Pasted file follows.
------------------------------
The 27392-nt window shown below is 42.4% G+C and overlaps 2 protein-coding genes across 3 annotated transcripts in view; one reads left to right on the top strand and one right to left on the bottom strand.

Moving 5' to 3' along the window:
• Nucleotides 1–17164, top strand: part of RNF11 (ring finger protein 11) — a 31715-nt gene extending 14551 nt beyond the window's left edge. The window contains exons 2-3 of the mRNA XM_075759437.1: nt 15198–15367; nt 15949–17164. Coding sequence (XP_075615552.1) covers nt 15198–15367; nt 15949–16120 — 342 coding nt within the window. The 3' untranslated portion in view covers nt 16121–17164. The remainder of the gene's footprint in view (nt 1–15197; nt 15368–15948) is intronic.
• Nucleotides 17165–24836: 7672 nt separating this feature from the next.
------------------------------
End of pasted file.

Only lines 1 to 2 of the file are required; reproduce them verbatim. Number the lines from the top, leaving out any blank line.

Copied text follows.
The 27392-nt window shown below is 42.4% G+C and overlaps 2 protein-coding genes across 3 annotated transcripts in view; one reads left to right on the top strand and one right to left on the bottom strand.

Moving 5' to 3' along the window: